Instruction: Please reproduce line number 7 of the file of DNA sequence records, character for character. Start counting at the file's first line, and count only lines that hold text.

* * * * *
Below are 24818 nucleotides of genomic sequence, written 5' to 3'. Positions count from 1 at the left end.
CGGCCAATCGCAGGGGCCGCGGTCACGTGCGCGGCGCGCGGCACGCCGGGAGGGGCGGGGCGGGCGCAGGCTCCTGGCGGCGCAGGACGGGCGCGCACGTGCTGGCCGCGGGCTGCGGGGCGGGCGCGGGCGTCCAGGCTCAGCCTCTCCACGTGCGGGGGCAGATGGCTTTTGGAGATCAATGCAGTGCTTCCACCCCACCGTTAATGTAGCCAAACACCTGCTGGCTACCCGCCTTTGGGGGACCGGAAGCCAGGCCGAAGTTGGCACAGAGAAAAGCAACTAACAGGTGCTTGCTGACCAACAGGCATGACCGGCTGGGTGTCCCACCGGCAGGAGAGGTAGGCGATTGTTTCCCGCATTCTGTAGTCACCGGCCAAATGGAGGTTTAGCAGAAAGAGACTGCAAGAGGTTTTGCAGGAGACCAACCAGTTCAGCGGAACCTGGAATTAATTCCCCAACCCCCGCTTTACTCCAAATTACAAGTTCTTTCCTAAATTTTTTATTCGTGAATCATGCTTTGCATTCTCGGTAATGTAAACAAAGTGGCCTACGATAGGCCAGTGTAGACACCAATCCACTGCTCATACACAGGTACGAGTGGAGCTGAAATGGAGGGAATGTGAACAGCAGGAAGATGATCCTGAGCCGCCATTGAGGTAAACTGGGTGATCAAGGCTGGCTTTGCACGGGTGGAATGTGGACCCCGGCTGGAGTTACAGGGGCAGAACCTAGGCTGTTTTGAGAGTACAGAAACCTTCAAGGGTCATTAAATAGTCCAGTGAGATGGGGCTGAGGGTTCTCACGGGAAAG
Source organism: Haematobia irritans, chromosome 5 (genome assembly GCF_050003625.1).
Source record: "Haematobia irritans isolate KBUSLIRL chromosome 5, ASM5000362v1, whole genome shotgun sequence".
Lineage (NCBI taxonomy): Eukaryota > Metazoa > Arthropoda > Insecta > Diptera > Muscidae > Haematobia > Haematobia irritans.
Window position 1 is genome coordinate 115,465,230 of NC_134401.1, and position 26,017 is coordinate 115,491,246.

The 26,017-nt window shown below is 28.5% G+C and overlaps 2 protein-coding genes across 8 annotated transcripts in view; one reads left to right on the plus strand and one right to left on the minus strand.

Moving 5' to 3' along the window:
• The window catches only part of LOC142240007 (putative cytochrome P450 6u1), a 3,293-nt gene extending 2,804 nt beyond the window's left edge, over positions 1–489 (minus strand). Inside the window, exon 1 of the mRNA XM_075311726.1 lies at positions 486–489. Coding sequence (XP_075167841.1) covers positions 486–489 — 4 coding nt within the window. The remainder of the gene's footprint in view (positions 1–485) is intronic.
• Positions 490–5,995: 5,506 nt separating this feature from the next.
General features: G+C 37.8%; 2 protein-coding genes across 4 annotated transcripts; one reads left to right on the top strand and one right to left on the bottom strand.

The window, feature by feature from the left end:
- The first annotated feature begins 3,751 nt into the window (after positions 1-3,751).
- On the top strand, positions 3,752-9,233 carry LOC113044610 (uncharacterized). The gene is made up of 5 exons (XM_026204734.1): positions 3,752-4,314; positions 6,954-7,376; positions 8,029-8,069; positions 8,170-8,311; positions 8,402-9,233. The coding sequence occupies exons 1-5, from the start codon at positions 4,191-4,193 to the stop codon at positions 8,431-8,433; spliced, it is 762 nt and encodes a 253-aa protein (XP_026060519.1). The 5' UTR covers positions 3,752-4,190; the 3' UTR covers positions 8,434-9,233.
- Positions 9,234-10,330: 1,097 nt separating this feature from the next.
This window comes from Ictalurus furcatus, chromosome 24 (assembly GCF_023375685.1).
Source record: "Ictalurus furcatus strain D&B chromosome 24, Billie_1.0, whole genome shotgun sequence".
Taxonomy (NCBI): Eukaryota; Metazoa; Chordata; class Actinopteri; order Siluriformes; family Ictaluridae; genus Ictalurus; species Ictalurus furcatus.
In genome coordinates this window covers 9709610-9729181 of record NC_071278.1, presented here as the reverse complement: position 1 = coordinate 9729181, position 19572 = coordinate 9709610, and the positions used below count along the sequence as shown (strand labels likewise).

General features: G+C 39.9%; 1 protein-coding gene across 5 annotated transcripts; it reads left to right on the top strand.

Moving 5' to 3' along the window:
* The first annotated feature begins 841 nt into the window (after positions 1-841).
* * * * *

The 26,017-nt window shown below is 28.5% G+C and overlaps 2 protein-coding genes across 8 annotated transcripts in view; one reads left to right on the plus strand and one right to left on the minus strand.